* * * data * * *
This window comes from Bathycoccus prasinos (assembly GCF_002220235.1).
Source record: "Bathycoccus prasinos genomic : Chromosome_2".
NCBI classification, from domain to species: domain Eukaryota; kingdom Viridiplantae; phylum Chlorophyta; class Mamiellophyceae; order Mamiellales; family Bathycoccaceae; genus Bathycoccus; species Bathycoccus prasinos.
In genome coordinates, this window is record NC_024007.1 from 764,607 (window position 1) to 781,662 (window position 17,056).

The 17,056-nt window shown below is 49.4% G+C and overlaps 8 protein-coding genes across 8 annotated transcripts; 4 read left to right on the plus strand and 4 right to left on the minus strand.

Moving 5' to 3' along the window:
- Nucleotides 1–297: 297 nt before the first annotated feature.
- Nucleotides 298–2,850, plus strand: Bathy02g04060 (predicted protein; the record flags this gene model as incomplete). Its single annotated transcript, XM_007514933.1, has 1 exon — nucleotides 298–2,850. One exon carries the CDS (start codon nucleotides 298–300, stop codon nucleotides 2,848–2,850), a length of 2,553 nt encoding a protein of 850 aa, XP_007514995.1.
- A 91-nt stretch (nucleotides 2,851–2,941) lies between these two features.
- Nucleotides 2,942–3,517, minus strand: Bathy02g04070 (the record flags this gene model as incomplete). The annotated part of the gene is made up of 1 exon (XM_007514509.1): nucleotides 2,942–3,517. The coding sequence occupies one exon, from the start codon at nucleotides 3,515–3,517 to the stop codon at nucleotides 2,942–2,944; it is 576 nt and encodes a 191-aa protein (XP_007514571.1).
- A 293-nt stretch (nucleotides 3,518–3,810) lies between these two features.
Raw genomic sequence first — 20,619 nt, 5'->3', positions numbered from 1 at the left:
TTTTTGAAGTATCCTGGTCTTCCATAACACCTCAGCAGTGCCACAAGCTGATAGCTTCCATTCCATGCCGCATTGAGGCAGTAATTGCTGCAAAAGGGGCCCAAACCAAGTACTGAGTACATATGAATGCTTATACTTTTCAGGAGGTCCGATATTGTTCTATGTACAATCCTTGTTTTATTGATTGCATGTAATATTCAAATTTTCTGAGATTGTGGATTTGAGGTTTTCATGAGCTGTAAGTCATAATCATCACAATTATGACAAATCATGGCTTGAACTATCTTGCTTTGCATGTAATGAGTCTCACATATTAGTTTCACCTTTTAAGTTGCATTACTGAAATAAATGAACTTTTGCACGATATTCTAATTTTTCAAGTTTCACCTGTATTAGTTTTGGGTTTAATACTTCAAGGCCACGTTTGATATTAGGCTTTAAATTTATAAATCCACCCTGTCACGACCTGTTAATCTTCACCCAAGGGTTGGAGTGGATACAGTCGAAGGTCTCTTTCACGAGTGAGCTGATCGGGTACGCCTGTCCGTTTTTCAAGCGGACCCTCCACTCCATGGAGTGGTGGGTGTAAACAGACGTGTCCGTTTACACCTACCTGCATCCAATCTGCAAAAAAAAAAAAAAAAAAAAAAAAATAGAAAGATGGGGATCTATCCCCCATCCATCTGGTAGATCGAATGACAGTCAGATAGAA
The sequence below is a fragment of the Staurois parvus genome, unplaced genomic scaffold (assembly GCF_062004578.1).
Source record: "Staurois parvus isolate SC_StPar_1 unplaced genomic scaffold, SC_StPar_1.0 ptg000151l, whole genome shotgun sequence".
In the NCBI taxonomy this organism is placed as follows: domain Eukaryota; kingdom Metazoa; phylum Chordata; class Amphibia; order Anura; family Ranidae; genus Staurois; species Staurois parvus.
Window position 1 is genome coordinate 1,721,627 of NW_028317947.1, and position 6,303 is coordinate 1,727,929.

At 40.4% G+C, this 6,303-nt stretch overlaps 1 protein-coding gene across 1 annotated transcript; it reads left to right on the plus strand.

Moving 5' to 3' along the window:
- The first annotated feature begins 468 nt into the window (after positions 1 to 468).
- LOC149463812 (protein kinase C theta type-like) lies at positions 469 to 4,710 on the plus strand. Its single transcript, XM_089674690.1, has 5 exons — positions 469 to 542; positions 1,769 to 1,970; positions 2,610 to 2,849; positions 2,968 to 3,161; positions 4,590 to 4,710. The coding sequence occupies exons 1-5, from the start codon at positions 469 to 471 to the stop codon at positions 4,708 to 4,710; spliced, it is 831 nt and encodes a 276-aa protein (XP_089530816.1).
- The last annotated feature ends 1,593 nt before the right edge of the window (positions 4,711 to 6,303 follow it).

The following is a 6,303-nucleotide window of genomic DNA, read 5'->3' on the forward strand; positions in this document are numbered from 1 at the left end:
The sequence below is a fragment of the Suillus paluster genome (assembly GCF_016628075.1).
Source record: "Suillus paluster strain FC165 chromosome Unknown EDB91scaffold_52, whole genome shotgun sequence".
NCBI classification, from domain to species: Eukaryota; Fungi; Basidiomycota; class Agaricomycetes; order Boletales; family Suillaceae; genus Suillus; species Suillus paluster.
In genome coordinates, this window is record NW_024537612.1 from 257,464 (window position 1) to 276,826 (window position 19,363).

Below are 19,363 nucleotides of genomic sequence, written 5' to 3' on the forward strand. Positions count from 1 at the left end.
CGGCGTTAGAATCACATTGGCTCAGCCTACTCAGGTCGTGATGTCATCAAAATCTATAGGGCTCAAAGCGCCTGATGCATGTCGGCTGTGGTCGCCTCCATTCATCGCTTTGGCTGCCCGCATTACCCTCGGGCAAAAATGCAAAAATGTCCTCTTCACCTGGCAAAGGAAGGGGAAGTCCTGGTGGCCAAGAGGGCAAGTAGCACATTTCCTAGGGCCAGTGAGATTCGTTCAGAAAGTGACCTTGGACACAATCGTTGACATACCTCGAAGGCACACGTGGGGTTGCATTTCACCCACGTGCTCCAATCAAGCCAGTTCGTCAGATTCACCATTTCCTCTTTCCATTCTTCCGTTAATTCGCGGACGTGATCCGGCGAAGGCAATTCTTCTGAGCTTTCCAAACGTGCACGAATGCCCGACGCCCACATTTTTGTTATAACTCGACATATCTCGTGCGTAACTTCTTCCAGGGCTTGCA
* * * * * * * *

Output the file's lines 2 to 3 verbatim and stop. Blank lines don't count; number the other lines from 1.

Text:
Source record: "Bathycoccus prasinos genomic : Chromosome_2".
NCBI classification, from domain to species: domain Eukaryota; kingdom Viridiplantae; phylum Chlorophyta; class Mamiellophyceae; order Mamiellales; family Bathycoccaceae; genus Bathycoccus; species Bathycoccus prasinos.